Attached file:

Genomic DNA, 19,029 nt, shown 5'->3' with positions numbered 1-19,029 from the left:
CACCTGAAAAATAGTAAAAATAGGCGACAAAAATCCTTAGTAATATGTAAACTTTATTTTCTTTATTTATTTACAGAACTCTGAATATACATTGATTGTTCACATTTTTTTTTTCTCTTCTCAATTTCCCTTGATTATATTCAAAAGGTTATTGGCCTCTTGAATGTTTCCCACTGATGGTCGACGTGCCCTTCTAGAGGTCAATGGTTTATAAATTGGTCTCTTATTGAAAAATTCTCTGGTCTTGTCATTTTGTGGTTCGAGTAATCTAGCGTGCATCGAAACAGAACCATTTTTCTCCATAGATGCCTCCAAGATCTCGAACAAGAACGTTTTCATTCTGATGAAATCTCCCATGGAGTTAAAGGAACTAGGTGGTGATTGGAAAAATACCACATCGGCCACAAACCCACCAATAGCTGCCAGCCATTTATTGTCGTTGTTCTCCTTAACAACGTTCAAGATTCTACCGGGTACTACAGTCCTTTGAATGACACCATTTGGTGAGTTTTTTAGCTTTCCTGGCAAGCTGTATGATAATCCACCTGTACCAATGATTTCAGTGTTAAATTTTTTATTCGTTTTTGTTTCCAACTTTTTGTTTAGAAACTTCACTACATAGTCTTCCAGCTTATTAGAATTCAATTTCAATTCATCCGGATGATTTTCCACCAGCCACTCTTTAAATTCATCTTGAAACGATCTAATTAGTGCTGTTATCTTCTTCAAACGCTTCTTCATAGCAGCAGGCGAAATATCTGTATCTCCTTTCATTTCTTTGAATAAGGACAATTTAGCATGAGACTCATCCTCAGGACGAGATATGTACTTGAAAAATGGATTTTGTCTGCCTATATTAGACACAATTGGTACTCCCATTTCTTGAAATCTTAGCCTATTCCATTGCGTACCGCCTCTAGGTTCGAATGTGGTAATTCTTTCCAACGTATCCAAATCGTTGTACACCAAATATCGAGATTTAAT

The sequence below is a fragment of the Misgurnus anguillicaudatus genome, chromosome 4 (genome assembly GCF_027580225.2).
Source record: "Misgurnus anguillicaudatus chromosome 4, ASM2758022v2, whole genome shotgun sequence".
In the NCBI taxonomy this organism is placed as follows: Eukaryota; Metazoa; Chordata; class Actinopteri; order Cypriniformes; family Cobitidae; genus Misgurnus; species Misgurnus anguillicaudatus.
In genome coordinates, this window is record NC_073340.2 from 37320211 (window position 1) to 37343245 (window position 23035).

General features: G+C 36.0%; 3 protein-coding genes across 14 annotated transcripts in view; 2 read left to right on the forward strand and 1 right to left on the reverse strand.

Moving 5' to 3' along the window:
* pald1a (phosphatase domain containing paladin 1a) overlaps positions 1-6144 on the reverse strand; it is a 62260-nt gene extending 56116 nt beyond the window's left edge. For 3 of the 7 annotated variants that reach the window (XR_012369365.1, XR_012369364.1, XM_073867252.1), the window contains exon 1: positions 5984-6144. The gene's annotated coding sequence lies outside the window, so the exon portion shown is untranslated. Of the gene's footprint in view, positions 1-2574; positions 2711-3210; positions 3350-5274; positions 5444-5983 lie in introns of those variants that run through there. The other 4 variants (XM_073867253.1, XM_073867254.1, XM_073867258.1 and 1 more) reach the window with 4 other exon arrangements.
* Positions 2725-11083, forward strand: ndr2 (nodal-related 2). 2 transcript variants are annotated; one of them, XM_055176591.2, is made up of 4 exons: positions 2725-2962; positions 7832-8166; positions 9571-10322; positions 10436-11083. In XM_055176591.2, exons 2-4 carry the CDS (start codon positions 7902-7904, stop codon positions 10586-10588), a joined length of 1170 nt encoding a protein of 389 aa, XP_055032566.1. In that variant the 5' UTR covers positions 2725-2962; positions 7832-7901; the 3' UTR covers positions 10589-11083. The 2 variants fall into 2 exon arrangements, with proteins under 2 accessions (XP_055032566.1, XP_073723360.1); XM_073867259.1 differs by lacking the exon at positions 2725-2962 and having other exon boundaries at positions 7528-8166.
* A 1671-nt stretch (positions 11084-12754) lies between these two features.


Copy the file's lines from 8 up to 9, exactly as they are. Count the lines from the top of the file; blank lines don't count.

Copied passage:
Moving 5' to 3' along the window:
* pald1a (phosphatase domain containing paladin 1a) overlaps positions 1-6144 on the reverse strand; it is a 62260-nt gene extending 56116 nt beyond the window's left edge. For 3 of the 7 annotated variants that reach the window (XR_012369365.1, XR_012369364.1, XM_073867252.1), the window contains exon 1: positions 5984-6144. The gene's annotated coding sequence lies outside the window, so the exon portion shown is untranslated. Of the gene's footprint in view, positions 1-2574; positions 2711-3210; positions 3350-5274; positions 5444-5983 lie in introns of those variants that run through there. The other 4 variants (XM_073867253.1, XM_073867254.1, XM_073867258.1 and 1 more) reach the window with 4 other exon arrangements.